Maritime artist Jim Clary began drawing at a young age, capturing passing vessels on the Detroit River near his home in Michigan. His interest in painting ships and collecting nautical memorabilia deepened. And Clary’s natural talent as an artist evolved into his trademark style, one that is considered a profound union of historical accuracy and artistic detail.
Renowned among maritime museums and private collectors around the world, their patronage included the 1983 expedition that located the Titanic, for which he was the artist and historian; the 1994 expedition to the wreck of the Edmund Fitzgerald, for which he was commissioned to paint accurate depictions of the ship; and the 1997 Carl D. Bradley expedition, of which Clary was co-leader. The SS Carl D. Bradley sank in 1958, and Clary’s series Bradley Wreck Views depicts the crew members’ account that the ship broke in half and to the bottom of Northern Lake Michigan. He also authored many of his expeditions’ findings in books like Ladies of the Lakes I and II, Superstitions of the Sea, and The Last True Story of Titanic, which have proven to be as captivating as his art.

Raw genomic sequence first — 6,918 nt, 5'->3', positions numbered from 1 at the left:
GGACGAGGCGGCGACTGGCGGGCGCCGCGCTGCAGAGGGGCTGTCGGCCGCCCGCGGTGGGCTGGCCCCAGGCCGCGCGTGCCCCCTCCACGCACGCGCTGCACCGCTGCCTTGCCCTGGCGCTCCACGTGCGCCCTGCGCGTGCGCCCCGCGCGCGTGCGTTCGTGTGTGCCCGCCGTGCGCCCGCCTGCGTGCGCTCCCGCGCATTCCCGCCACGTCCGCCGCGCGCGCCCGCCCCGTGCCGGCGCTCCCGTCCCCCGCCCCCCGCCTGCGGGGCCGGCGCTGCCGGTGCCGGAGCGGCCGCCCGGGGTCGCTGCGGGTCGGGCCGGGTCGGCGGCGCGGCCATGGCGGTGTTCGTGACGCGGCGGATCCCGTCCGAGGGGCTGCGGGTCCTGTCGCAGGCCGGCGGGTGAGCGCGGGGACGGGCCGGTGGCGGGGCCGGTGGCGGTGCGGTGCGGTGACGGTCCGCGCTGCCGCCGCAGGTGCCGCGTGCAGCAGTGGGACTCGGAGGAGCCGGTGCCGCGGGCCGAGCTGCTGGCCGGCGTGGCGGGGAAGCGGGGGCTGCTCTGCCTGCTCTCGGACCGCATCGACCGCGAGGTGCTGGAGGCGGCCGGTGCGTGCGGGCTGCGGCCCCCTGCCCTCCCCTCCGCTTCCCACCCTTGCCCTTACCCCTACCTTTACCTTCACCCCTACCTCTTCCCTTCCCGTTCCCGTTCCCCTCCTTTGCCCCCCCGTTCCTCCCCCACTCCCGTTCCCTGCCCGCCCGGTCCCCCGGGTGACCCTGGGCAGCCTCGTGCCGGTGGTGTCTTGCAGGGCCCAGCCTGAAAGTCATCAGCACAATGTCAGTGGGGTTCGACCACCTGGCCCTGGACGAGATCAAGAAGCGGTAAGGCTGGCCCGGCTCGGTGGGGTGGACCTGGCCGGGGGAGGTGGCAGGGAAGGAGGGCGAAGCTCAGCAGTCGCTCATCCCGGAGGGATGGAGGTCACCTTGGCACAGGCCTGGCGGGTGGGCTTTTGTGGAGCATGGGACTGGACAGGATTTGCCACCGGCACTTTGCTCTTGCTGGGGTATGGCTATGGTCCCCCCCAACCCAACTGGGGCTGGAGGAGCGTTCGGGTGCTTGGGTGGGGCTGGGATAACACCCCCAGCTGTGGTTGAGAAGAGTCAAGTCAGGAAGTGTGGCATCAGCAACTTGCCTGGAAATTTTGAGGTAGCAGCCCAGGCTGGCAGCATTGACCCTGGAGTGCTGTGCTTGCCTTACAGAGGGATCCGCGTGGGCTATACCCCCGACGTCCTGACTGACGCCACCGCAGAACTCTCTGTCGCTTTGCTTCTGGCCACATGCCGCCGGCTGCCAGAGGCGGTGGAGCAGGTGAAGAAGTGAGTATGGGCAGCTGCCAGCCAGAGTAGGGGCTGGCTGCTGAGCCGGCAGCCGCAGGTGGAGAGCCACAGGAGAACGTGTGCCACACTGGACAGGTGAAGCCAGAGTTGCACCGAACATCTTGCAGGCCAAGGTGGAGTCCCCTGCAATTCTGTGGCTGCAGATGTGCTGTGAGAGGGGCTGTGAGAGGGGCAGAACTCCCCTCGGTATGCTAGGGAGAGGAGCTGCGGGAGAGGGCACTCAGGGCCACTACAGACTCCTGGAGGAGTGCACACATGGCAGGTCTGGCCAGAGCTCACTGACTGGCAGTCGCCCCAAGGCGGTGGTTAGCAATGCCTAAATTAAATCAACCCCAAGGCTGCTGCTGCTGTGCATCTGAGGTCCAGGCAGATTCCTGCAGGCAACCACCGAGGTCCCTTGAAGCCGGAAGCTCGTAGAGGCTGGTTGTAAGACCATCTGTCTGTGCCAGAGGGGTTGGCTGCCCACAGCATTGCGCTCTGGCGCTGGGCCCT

The J. Clary Maritime History In Art collection is a historic and dramatic 40 plus year culmination of marine art. Stormy seas and horrific Great Lakes storms, tall ships engaged in battle, freighters making their way through fresh blue waters, vessels in ghosty dense fog, and sunken ships as they now lay at rest are a few of the renditions brought to canvas and printed lithographs. Visit our site at jclary.com, or visit the Gallery in St. Clair, Michigan.